The 16th and 17th verses of the Sura Sovereignty in the Quran reads,

“Are you confident that He who is in heaven will not let loose on you a sandy whirlwind? You shall before long know the truth of MY warning.” (A translation by N. J. Dawood)

What is meant by “He who is in heaven” (“men’fi Sokak-Sema” in Arabic)? There’s no doubt that God is meant with this relative clause. So, it’s clear that according to Quran, God is in the sky. This expression has caused many interpreters of the Quran to get stupefied and confused. Relying upon this expression, some have claimed that God has a dwelling. (See F. Razi, e't - Tefsiru'l Kebir, 30/69)

However, after this claim, the following questions about the case have arisen;

-If God were in the sky, he should be smaller than the space. How can we imagine such a thing?
-If we agree that God is in the sky, his existence and survival would be dependent to other things. How can that be possible? (See Elmalili Hamdi Yazir, Hak Dini Kur'an Dili, 7/5233)
Many interpreters of the Quran cannot fit “being in the sky” or “having a dwelling” in the concept of ‘God’. However, the truth is that the Quran itself tells so. The forced interpretation of the interpreters is never sufficient enough to conceal the truth. Remember that primitive men used to think that God was in the sky, and so do the contemporary primitive ones, don’t they? Ebu Muslim also concluded that the expression, “He who is in heaven” takes place in the Quran due to the fact that the Arabs at that time used to believe that God was in the sky. (See F. Razi, 30/70)

The 210th verse of the Sura The Cow (Al Baqara) reads,
"[2.210] They do not wait aught but that Allah should come to them in the shadows of the clouds along with the angels, and the matter has (already) been decided; and (all) matters are returned to Allah." (A translation by M. H. Shakir)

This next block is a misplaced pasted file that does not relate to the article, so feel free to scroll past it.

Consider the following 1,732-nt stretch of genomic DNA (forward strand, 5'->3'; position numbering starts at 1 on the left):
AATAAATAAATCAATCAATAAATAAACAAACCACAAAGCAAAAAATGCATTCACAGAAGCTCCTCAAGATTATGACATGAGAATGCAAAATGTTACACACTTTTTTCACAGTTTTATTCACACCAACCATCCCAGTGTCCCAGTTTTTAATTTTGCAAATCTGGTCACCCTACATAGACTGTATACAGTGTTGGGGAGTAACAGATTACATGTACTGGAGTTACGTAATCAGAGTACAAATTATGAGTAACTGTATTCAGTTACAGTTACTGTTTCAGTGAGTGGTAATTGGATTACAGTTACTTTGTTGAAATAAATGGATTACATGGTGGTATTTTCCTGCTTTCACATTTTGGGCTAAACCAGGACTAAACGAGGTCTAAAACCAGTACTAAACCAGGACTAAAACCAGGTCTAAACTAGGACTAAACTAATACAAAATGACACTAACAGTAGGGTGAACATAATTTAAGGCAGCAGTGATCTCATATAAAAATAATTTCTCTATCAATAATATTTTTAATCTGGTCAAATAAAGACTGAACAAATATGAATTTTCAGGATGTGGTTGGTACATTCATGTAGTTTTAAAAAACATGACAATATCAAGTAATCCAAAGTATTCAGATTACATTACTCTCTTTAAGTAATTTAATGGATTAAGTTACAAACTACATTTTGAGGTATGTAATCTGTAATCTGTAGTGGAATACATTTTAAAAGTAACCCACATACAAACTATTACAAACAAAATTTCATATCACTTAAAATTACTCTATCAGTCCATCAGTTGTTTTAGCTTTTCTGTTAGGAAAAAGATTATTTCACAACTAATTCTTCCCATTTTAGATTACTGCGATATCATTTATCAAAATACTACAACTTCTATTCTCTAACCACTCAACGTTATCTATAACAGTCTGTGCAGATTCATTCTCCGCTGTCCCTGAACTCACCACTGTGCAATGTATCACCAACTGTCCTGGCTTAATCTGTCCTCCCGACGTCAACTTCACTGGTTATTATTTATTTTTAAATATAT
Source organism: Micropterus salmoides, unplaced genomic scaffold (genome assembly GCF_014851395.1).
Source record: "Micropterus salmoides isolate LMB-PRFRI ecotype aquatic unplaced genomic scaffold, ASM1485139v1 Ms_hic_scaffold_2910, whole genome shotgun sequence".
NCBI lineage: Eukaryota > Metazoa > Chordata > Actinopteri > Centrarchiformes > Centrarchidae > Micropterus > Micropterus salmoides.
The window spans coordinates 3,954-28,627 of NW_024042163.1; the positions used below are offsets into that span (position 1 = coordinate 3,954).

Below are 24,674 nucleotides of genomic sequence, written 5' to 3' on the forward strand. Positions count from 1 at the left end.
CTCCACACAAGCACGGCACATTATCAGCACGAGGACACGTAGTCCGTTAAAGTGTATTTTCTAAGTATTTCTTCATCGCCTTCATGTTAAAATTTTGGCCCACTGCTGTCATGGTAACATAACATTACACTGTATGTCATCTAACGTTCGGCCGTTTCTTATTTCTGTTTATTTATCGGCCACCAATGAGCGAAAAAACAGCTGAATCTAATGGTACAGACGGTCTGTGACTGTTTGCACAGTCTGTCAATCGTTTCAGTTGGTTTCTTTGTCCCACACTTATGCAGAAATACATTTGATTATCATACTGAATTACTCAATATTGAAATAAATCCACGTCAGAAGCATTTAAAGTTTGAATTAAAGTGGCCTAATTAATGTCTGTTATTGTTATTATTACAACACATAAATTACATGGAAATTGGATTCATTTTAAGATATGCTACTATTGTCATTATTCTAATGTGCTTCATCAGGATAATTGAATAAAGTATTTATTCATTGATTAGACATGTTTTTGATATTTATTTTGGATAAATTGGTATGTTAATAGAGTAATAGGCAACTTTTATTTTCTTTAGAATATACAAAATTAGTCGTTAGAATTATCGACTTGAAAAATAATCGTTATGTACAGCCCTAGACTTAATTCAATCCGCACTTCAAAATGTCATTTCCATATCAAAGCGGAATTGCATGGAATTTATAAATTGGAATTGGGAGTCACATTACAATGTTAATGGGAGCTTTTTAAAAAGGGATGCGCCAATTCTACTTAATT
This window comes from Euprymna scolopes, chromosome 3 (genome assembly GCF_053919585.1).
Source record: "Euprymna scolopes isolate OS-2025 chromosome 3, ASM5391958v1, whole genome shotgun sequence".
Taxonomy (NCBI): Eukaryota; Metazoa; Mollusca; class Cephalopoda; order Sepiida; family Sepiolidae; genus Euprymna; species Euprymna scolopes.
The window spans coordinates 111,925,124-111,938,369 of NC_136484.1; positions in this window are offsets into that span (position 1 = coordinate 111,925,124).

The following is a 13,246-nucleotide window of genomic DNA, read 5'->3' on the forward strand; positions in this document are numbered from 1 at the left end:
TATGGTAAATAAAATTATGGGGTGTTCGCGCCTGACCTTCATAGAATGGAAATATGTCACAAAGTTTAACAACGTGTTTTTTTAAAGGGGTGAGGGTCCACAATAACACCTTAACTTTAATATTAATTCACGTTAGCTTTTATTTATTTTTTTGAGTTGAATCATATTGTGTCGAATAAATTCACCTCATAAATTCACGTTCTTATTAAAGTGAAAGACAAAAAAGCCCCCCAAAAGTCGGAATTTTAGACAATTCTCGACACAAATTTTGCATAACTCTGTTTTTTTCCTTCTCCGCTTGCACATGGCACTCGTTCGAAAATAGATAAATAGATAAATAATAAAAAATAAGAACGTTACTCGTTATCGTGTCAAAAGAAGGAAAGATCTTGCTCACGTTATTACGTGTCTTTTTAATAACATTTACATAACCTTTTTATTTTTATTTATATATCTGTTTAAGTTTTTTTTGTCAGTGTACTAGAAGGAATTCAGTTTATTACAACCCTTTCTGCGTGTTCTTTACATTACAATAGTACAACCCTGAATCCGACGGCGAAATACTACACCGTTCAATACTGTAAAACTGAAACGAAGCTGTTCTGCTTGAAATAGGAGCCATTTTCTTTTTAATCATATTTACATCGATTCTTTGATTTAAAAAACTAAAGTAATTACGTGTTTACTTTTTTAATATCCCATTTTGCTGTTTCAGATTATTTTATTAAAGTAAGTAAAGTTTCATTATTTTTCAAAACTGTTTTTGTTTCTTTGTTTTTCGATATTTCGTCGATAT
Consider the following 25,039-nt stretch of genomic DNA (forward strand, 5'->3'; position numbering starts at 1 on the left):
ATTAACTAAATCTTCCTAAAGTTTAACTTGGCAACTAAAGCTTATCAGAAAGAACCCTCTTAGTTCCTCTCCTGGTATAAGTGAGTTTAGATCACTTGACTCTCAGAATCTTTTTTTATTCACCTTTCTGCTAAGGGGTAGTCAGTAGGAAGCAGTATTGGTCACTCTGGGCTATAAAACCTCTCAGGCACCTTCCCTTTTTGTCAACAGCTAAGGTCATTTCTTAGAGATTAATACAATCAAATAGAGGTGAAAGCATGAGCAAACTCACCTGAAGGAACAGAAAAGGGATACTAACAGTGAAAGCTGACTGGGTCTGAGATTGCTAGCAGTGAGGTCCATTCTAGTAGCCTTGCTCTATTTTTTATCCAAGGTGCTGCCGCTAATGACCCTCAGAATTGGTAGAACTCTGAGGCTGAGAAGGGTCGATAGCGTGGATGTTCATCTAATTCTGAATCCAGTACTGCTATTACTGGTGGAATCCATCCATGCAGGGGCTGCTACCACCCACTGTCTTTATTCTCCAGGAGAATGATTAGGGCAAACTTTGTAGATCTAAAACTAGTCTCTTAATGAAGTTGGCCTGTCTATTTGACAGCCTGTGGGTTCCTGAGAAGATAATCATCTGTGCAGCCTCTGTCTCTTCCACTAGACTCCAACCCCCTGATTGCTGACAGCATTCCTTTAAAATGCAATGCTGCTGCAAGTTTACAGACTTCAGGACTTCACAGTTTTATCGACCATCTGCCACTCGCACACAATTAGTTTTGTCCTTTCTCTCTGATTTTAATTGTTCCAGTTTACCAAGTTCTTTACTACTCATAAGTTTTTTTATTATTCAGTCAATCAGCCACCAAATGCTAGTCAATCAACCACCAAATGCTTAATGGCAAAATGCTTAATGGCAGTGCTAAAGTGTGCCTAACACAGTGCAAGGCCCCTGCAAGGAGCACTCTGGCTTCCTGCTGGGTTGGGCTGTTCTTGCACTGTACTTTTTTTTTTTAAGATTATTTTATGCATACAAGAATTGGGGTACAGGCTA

Presidency of Religious Affairs (Turkey) construes this verse as "Allah's furry should come over the angels" but the verse does not imply so. The verse doesn't say, “Allah's furry”, but it says that “Allah” (himself) should come. Although the Quran clearly mentions this, they attempt to embed some other meanings into the translation because “coming through the clouds” doesn't fit Allah, so they translate it as “Allah's furry”. Some Quran annotations include this standpoint, too. (See: Tefsiru'n -Nesefi, 1/105; Tefsiru'l-Celaleyn, 1/31;Taberi, Camiu'l-Beyan,2/191-192; F.Razi, 5/215 )
The Torah also mentions God’s arrival through the clouds. Actually, the Torah is the original source of this verse in the Quran.
The Torah reads, "Ahoy Master, you are so great! (...) You are the one who make yourself vehicles from the clouds." (Psalms, 104:1-2)
"There, the master goes to Egypt riding a fast cloud. The totems of Egypt will shiver with fear because of His existence." (Ishaya 19:1)

To sum up, both in the Quran and the Torah, God's main location is above the skies, where his palace and throne are. The Quran, too, mentions that Allah went up beyond the skies after He had created the Earth and the skies.
In one hadith, it is stated that “Arş” (where Allah dwells) is above the skies. The details can be seen if you carefully examine the verses and hadiths related to “Arş” and “the eight wild mountain goats on which Allah rides. Furthermore, it must be kept in mind that Muhammad is also said to have been to “His Arş” above the skies in order to see and talk to Him. (The case of Mirac) And the Torah reads, “Sing for Him who is riding on the sky of the skies. (68:33) “The Master is in his sacred temple.” (Psalms, 11:4) “The Master sets up His throne in the skies.”
According to the beliefs of both prehistoric and contemporary primitive-minded ones, the dwelling of God is in the skies.
Yes, it is stated that the dwelling of God is in the skies, but this does not prevent Him from coming to the Earth from time to time. The Quran says, “God will come down together with the angels on Doomsday,” (The Daybreak, 22). “He will come on his throne carried by eight angels,” (The Inevitable, 17). In a hadith which is considered true with no dispute, Muhammad says, “In the last one third of each night, our Master comes down to the sky of the Earth..." (See Buhari, e's -Sahih, Kitabu'tanri-Tehacud/14;Tecrid, hadith no:590)
Some interpreters of the Quran who cannot fit “the arrival of God at the sky of the Earth” try to gloss the revelation by intentional misinterpretations. However, those who disapproved the idea, for example, Ibn Teymiyye, stated that no other meanings should be attributed to the words other than their original meanings. (See Ibn Teymiyye, Der'u Tearuzi'l-Akli ve'n -Nakl Arabic ,1971, 1/15)

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